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Dogs + Treatment

  • New medical advancements are extraordinary, yet many veterinarians are turning to a form of ancient medicine to help their patients. Utilizing centuries-old techniques of acupuncture and acupressure may enhance traditional veterinary medicine and further benefit the canine community.

  • Topical ear medications are necessary for the treatment of most ear conditions in dogs. This article provides step-by-step instructions on how to apply ear medications along with precautions. Tips are also given to reduce your dog’s anxiety with ear treatment.

  • The proper administration of eye medications is essential for your pet's prompt recovery. Make sure you carefully read the label and understand the prescription instructions. If you have any questions, contact your veterinarian for clarification.

  • Arthroscopy is a minimally invasive therapy that is used to examine, diagnose, and treat diseases and conditions that affect joints. It requires a specialized piece of equipment called an arthroscope which will allow your veterinarian to look inside the joint using a small fiber optic camera that is hooked up to a monitor. It often requires general anesthesia; however, small incisions in the joint allow for a quicker recovery than traditional methods allow. The recovery time will depend on the extent of the injury, but compared to traditional surgery, recovery time is generally much shorter.

  • Bandages or splints may be necessary at times if your dog has a wound or a broken bone. Bandages can be applied to the head, neck, chest, tail, or lower legs of a dog. Splints are usually applied below the knee on the back leg or below the midpoint of the humerus on the front leg. Home care is very important and you will need to monitor for changes closely. Your veterinarian will give you more specific directions for the length of time that your dog has to be bandaged.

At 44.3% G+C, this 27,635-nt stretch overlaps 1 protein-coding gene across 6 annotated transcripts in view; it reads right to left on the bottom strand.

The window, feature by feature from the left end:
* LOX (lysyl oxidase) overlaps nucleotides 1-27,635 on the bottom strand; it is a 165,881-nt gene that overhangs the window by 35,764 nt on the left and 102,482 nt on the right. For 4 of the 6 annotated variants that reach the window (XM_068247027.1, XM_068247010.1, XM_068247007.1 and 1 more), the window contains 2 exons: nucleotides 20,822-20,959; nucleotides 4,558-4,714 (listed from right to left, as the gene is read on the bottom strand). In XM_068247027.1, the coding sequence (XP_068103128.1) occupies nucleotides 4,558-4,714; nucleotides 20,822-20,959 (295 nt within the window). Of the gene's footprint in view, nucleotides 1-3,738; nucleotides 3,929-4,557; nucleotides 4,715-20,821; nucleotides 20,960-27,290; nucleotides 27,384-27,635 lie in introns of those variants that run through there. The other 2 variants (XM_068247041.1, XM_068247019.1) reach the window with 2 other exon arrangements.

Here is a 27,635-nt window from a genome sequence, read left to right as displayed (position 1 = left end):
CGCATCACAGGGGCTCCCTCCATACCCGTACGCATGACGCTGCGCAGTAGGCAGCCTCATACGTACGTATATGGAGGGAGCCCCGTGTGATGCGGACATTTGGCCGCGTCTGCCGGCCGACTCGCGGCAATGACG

• Biological response modifiers (BRMs) are naturally occurring substances that are used to treat diseases or infections by affecting the immune system and how it works. They are mostly used to treat some cancers, immune-mediated diseases, or infections. Most BRMs are administered in the hospital under veterinary supervision. Side effects vary but may include fever, stomach upset, tiredness, or allergic reactions.

  • Pet owners may not realize that caffeine can be harmful to their pets. They also may not know that many foods and drinks in their cupboards contain caffeine. This particular chemical can be toxic for both cats and dogs.

  • Wounds can be simple or complicated and prompt veterinary attention is important to improve a successful outcome. Care must be used to not use topical treatments unless directed by your veterinarian as these may inadvertently delay healing. Pain medication and good home care can help aid in healing.

  • Post-operative incisions in your dog may or may not have visible stitches. It is very important to follow the instructions to ensure appropriate healing. If your dog chews or licks excessively at the incision, there is a danger of the stitches being pulled out or of infection being introduced into the wound and you may need to use an Elizabethan collar to prevent this behavior. Do not hesitate to contact your veterinarian with any questions or concerns.

  • Corneal dystrophy is a term used to describe several conditions that occur in dogs and cause the corneas to become opaque. There are three major categories of corneal dystrophy: epithelial, stromal, and endothelial. Each is named by the anatomic location of the abnormal tissue and opacity.